I forget…what did that email say? oh yeah, its at

Archive for the ‘Stroke/TIA’ Category


Kevin Munjal via
8:50 PM (18 minutes ago)

to EMFaculty, emresidents, Cindy, Veronica, Boden-Albala, Dwayne, Leigh
Hi everyone,

Following up on the brief inservice given at conference this week:


What is DESERVE?

Discharge Educational Strategies for Reduction of Vascular Events

Basically, it is an enhanced discharge and follow up experience for your patients. The study will randomize patients to either receive the special experimental program or usual care. If the intervention shows benefits, you will have helped your patients and possibly improve the way we care for all patients with TIA or minor strokes.

How to Refer a Patient?

Universal Pager available 24 hours a day / 7 days a week: 917-205-2440

Which Patients are Eligible?

Please refer all patients in the adult ED for whom you are concerned about mild stroke or TIA.

You do not need to worry about inclusion and exclusion criteria. The Study Research Team will ask you pertinent questions or obtain the information from the chart.
For those interested, they will exclude patients who are <18, have dementia, end stage cancer, significant disability prior to the event or otherwise unable to provide consent. They require the patient to have a vascular risk factor such as HTN, smoking, but a single measurement in the ED above 130/85 is good enough.

They will likely capture patients admitted for stroke once they are in the hospital, but they do not mind finding out about these patients from you either. The real benefit, though, is when you let them know early about a patient who ends up getting discharged.

When should I refer a patient?

The earlier the better!

Consider calling when:
You have evaluated a patient and are considering TIA or Stroke in the differential
You are writing your “provider note” and you use the template “Neurological Deficit or CVA”
You decide to call Neurology for a neurological complaint that might be a TIA or Stroke
You decide to get a head CT for a neurological complaint that might be a TIA or Stroke
Neurology wants the patient to get an MRI which means the patient and family need something to do while waiting other than bug you every 15 minutes about how long they have been waiting for the MRI.
Why can’t Neurology make these referrals?
The ED does not always call Neurology for every TIA
You know how long it takes Neurology to see your patients. Once neurology sees them, if the patient is ready to be discharged, there probably won’t be enough time to enroll them.
How long does enrollment take?

30 min – 90 min depending on multiple factors.

Will this mess with my ED throughput?

No!! The DESERVE Team staff will be flexible around the patients clinical care needs. They will do enrollment and education at the bedside and pause for any clinical staff that need to interact with the patient or for patient transportation. If the patient is to be discharged and they have not completed their process, they will take the patient to a non-clinical area to complete enrollment.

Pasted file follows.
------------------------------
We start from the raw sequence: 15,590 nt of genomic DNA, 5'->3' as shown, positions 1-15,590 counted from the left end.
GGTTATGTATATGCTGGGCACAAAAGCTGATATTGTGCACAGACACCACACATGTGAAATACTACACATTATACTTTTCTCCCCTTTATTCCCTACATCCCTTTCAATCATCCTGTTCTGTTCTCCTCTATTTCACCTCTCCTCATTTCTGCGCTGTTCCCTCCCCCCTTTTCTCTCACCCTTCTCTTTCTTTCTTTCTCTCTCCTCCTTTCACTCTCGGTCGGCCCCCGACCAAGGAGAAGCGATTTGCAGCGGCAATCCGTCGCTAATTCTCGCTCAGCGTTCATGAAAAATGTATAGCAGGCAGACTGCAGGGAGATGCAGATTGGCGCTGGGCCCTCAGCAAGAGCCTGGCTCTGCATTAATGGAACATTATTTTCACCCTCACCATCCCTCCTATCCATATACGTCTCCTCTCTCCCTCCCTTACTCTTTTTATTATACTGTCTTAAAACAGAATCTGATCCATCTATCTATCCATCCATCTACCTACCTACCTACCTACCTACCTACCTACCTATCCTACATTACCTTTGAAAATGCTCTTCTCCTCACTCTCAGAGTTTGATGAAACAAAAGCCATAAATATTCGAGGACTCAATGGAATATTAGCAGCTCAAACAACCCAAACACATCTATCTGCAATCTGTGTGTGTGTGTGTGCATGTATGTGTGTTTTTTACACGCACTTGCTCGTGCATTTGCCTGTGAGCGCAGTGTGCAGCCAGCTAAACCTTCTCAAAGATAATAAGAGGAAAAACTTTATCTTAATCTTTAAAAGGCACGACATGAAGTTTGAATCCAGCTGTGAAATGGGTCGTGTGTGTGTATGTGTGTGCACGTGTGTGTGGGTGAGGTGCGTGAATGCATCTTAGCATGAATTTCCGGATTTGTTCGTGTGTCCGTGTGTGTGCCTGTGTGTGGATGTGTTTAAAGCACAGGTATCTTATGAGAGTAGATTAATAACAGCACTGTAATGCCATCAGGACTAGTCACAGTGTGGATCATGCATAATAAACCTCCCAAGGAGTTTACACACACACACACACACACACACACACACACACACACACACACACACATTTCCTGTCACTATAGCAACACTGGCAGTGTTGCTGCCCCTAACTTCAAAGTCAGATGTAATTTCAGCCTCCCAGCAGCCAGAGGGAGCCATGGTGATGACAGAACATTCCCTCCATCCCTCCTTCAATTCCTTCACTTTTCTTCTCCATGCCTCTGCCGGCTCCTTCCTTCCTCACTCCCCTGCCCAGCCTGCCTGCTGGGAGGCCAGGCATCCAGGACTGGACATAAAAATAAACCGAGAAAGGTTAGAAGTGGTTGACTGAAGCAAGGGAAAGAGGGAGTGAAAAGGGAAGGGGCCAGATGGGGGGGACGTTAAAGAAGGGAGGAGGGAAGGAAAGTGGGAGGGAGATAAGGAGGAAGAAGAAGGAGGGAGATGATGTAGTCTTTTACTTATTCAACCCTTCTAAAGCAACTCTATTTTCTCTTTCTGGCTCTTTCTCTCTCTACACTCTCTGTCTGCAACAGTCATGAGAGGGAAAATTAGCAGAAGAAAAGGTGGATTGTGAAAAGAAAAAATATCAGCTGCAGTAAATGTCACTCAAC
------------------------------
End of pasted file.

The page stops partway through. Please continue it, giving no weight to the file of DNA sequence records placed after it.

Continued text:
Any questions or issues, you can e-mail me or the Project Coordinator: Leigh Quarles at


Kevin G. Munjal, MD, MPH
Assistant Professor, Associate Medical Director of Prehospital Care,
Department of Emergency Medicine
Mount Sinai Medical Center

Written by phil

February 16th, 2013 at 2:10 am

Posted in Stroke/TIA

PCC Study Synopsis

PCC Study synopsis is available at this link.

Written by phil

August 16th, 2010 at 7:48 pm

Stroke Protocol

This policy outlines the Initial Evaluation and Management of Patients with Ischemic or Hemorrhagic Stroke.

The Hemorrhagic Stroke policy and supporting evidentiary table cover the details of management of hemorrhagic stroke.

Written by reuben

September 16th, 2008 at 10:04 pm

ABCD2 Score for TIA

The ABCD2 Score is being promulgated by the National Stroke Association as a clinical prediction rule to help dispo your TIA patients.

The Score

A = Age => 60 years 1 point
B = BP => 140mmHg or DBP => 90 mmHg 1 point
C = Clinical Features of TIA
– Unilat Weak w/o speech impairment 2 points
– Speech impairment w/o unilat weak 1 point
D = TIA Duration
– 10-59 min 2 points
– => 60 min 1 point
D2 = Diabetes 1 point

Score 2d CVA Dispo
0-3 1% Admit for other considerations
4-5 4% Admit
6-7 8% Admit

Reference: Johnston SC, et al, “Validation and refinement of scores to predict very early stroke risk after transient ischemic attack” Lancet 369:283-292, 2007.

Written by phil

August 15th, 2008 at 2:15 pm

Posted in Stroke/TIA


rTPA (Activase) available in 100mg vials and comes with

100ml vial of its own reconstitution fluid. (1mg/ml

concentration). Activase is located in medication room PYXIS.


0.9mg/kg is the total dose over 60 minutes

10% of total dose is given as initial bolus.

Example: patient weighs 70 kg

Total dose is 63mg (70kg X 0.9mg)

Initial bolus is 6.3ml (10% of 63mg)

56.7ml infusion over 60 minutes


1. Establish total dose and initial bolus

2. Reconstitute rTPA (Activase) using the prepackaged fluid.

3. Draw initial bolus from rTPA.

4. Spike the rTPA vial with IV tubing.

5. Connect to IV pump and set the remaining dose over 1 hour.

6. Perform neuro checks every 15 minutes during rTPA infusion and every 30 minutes for the next 6 hours.

See Emergency Dept. Policies for “Protocol for the Initial Evaluation and Management of Patients with Ischemic and Hemorrhagic Stroke” for indications and contraindications in the use of rTPA.

Written by phil

February 14th, 2008 at 6:55 pm

Posted in Stroke/TIA